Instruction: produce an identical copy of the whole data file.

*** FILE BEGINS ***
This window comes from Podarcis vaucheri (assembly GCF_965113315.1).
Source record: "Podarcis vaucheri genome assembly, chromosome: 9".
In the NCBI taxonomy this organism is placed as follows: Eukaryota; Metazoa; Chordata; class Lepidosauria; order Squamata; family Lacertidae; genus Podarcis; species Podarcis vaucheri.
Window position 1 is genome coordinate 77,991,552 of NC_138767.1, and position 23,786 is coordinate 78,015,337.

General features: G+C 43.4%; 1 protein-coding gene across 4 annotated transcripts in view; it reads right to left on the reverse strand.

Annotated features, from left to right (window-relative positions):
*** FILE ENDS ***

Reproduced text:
This window comes from Podarcis vaucheri (assembly GCF_965113315.1).
Source record: "Podarcis vaucheri genome assembly, chromosome: 9".
In the NCBI taxonomy this organism is placed as follows: Eukaryota; Metazoa; Chordata; class Lepidosauria; order Squamata; family Lacertidae; genus Podarcis; species Podarcis vaucheri.
Window position 1 is genome coordinate 77,991,552 of NC_138767.1, and position 23,786 is coordinate 78,015,337.

General features: G+C 43.4%; 1 protein-coding gene across 4 annotated transcripts in view; it reads right to left on the reverse strand.

Annotated features, from left to right (window-relative positions):